Because of positive feedback from classmates (and you), I've gotten up the nerve to +1 some of my family members and close friends on a few of my posts. The post that was my most personal one (personal literary narrative) has received for me the most rewarding responses. I got back in touch with my friend, Toni, because I +1'd him on our poetry adaptation analysis assignment. They were all thrilled, and provided more positive feedback. Now I have friends sending me poetry and writing, and asking me to give constructive criticism. The things we've learned in this class (terms, how-to-criticize, and the like) have become quite handy outside the classroom!
*(Also, aside from the blogging, I've quite enjoyed posting reviews of my favorite books on goodreads...)
Most impressive to me have been Dawn and Kimara's efforts, as well as their honesty in learning. They've picked up blogging like it was their day job, and have written some of the most uncontrived, genuine posts I've yet read.
My all-time favorite post has been Kimara's explanation for her love of poetry. That's what helped me feel comfortable enough to post my own personal narrative. There's something about the cross-over of genre teams, and commenting on each other's posts that makes you feel real good. It's cool when you see that someone from another team read what you wrote. Jocelyn commented on one of my posts, and it helped me realize the impact one of my seemingly thoughtless blurbs can have.
Every comment made on my personal narrative has buoyed my confidence in writing, particularly your simple "Nailed it." Because I was so worried I had gone too far, crossed the line, or missed the mark. Kirsten King even mentioned that she had gone and looked up the song I mentioned in the post. I don't know why, but that was huge to me. To realize that we really are sharing ideas; breaking off pieces of each other's thoughts, and internalizing them as our own. Caitlyn complimented my formatting, and I think that may become a staple of my posts. I like it.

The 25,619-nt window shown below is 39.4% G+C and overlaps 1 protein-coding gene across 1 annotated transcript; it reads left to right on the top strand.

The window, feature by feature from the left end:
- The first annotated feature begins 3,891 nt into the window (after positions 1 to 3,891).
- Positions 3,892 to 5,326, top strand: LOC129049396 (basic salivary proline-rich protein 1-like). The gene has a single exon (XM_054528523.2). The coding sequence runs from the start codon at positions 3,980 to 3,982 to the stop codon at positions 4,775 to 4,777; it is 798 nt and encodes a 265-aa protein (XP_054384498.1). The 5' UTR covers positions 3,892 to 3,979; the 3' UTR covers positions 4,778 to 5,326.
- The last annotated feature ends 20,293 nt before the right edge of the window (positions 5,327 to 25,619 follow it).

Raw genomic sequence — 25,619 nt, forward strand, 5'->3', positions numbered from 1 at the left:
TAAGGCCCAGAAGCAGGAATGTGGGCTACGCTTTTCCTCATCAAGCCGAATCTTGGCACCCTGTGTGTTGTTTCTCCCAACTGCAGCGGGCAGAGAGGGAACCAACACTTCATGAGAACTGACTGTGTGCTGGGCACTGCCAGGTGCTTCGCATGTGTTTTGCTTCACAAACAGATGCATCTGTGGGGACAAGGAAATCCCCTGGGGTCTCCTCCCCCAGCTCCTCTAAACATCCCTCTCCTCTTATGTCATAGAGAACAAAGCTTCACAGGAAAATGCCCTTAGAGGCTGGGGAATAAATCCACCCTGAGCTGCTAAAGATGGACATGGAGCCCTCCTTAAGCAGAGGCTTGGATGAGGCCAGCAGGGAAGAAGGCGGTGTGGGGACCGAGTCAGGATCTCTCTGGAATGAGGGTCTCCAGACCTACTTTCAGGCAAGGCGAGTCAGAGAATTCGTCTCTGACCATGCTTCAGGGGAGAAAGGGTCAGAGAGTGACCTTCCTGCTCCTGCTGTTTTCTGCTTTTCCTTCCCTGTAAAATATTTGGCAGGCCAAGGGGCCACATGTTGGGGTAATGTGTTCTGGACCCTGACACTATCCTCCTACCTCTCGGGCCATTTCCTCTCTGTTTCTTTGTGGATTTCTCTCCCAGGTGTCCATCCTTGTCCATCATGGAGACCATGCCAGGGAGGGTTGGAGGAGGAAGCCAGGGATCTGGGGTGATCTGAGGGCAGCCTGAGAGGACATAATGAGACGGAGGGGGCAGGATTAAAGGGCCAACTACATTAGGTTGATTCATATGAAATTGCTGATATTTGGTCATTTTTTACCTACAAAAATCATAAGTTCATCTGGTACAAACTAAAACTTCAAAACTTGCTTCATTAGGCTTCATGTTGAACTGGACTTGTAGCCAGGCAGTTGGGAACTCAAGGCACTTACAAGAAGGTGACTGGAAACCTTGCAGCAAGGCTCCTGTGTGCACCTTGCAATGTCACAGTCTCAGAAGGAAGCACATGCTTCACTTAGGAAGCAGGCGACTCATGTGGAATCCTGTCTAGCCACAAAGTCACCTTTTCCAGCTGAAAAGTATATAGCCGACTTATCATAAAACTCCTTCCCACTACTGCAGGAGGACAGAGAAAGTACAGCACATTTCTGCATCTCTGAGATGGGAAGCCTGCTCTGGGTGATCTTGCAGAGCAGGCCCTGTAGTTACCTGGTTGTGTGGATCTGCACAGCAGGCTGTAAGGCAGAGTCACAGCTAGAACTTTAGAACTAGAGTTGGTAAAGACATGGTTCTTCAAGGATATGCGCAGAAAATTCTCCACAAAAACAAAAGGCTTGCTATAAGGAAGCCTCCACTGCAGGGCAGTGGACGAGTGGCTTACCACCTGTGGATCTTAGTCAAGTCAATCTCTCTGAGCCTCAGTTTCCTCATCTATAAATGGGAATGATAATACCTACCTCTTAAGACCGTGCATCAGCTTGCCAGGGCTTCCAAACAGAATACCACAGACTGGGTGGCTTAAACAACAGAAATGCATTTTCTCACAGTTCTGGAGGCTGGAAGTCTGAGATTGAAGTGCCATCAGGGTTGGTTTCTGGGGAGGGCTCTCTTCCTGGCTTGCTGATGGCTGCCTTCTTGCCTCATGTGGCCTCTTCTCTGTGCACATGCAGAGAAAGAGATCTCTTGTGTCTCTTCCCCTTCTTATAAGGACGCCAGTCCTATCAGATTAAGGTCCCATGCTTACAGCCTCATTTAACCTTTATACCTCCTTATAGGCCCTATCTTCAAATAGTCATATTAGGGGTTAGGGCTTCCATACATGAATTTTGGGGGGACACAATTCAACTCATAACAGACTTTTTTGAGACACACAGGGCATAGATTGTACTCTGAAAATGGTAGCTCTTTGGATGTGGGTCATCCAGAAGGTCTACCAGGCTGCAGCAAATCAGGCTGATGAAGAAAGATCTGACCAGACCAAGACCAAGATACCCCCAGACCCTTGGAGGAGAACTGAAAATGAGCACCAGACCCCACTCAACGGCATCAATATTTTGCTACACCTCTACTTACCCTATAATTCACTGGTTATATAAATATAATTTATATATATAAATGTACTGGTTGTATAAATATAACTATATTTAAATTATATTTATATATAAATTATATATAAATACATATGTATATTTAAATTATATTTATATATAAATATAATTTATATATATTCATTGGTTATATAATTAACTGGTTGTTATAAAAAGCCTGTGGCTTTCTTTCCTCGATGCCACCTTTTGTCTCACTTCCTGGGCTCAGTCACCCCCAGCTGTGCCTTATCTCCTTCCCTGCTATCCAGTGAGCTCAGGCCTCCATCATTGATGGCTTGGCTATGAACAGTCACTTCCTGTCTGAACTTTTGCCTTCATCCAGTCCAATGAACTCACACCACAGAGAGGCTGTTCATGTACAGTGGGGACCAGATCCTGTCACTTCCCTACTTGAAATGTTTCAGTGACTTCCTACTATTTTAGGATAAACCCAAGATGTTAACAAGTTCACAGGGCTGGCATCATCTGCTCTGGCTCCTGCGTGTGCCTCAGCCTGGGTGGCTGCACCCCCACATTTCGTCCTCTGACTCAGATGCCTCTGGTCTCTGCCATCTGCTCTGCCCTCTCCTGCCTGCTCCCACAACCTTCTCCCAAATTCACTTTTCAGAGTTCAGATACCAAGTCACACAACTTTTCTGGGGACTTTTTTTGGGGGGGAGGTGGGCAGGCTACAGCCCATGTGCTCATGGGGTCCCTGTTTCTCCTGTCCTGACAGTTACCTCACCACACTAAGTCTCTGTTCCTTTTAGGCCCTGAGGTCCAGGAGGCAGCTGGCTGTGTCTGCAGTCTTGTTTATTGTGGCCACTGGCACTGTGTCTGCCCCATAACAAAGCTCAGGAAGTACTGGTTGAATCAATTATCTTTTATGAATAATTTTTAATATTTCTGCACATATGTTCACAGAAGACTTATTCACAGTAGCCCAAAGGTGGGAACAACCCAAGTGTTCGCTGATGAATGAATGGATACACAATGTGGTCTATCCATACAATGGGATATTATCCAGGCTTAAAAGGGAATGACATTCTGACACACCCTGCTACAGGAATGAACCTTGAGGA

All-in-all I have loved the relativity and style of this class' content, requirements and assignments. It has required a lot of my time (especially when I'm an IDIOT and sent my textbook to an old Rexburg address, so I didn't have it until yesterday, thus having to Google every single reading.... and deciding which part of certain texts would be the most important to consume. Online PDFs have proved to be quite useful), BUT I really have enjoyed it. Every reading, with the exception of, say, maybe five, has expanded my appreciation of literature.
Self-Evaluation: It has taken me a while to fully understand how to incorporate all the elements of this learning model and its outcomes, but I feel like I'm getting the hang of things now! I just need to use more of the terms we define in class, and do better about sharing those discoveries I make on my own reading time.
Within the realm of the five learning outcomes, blogging has provided a fantastic atmosphere for their accomplishment. I plan to teach high school, and I'm wondering if--maybe even hoping that--blogging will be the mode of communication between student and teacher. I think it's a fantastic way to synthesize classroom and "real world" for an overall objective in learning.